AN official orange sign on the side of the highway said simply "End Road Work," to which I exclaimed, "Hallelujah!"
Assault of asphalt
is our fault
Unfortunately, the sign was not expressing the combined prayers of thousands of Oahu commuters, that the 1,423 road construction projects currently under way come to an end. It was merely telling me that I was leaving the current stretch of orange traffic cones and torn up asphalt constituting Road Work Project No. 1,372. A few hundred yards earlier was a sign that read "Begin Road Work," which makes you feel like you should get out of your car and pick up a shovel.
And maybe we should. God knows, life is not going to be bearable on the roadways until all this construction insanity is over. Maybe if everyone took a break from their jobs and pitched in, we could complete all the repair work in a couple of weeks.
Being a conspiracy buff, I used to think that rampant road construction was just a ploy by iron manufacturers to convert all of Honolulu's roads into metal plates. The tire manufactures were also in on the plot, seeing as how driving on those metal plates decreases the life expectancy of a tire by about half. But then, I thought, kindly old Lex Brodie, Godfather of Automobile Tiredom, wouldn't allow tire dealers to engage in such an evil enterprise. Although he is retired, his name is still a giant in the tire world. You think of rubber, you think of Lex. Thank you ... very much.
But we have to face the facts. Every single road on the island is either under repair or needs repair. There is one small lane in Hawaii Kai, a 40-foot-long cul-de-sac that has fresh, clean asphalt, but it has been taken over by 83 skateboard and scooter riders.
(Hmmmm. Maybe it's the scooter manufacturers who are behind the conspiracy. Right now, you can get to work faster on one of those little silver push scooters than you can in a Lamborghini.)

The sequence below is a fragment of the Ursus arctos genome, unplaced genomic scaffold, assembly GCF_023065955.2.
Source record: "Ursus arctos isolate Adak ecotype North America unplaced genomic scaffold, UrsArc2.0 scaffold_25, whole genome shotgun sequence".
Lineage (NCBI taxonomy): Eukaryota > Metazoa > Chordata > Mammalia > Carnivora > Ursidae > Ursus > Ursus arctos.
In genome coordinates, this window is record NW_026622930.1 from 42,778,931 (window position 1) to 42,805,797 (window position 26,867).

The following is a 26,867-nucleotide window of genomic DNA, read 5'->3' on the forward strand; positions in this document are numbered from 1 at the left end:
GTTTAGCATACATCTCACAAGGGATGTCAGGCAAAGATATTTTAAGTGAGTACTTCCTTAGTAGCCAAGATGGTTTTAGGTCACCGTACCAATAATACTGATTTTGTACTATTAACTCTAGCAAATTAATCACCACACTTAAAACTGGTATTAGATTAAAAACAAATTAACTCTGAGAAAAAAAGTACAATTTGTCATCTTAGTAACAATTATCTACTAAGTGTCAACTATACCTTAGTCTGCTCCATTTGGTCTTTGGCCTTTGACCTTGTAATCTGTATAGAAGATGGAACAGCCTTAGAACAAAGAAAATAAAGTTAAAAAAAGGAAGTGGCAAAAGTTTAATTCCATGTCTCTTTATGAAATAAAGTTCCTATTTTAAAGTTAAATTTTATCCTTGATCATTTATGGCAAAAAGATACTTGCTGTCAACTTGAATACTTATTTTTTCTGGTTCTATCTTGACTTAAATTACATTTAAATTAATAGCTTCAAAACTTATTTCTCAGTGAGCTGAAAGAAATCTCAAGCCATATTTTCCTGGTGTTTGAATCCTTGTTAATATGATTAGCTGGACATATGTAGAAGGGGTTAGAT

An official from the state Transportation Department said on TV that the reason all the roads are being repaired at once is to save time. Doing it this way will take only two years while staggering the projects would take 10.
That DOT spokesfolks can still make such proclamations with a straight face is amazing. Road construction projects will never end. Certain highways on the island have been under construction and repair since the attack on Pearl Harbor. Children of road workers have grown up, gone to college to study the advanced installation of large metal highway plates and returned, completed their careers, retired and seen their grandchildren out on the side of the road stopping traffic with little orange flags. Generations of families dressed in orange vests have stood on roadsides, staring vacantly into large pits while a single laborer fussed with a nasty looking pipe the size of missile silo.
This nightmare will not end in two years. It will not end in 10 years. We have to realize that for the rest of our lives, our cars will be forced to trundle over minefields of temporary asphalt patches; we will inch through intersections covered with more iron than the USS Enterprise; we will watch with unbridled jealousy as 93-year-old women with orthopedic walkers whiz by us on sidewalks; and we will be at the mercy of 17-year-old high school dropouts, who by merely holding up their hands can stop entire lines of cars for hours at a time.
The sign may say "End Road Work," but we never will.
Charles Memminger, winner of
National Society of Newspaper Columnists
awards in 1994 and 1992, writes "Honolulu Lite"
Monday, Wednesday and Friday.
Write to him at the Honolulu Star-Bulletin,
P.O. Box 3080, Honolulu, 96802
or send E-mail to firstname.lastname@example.org.
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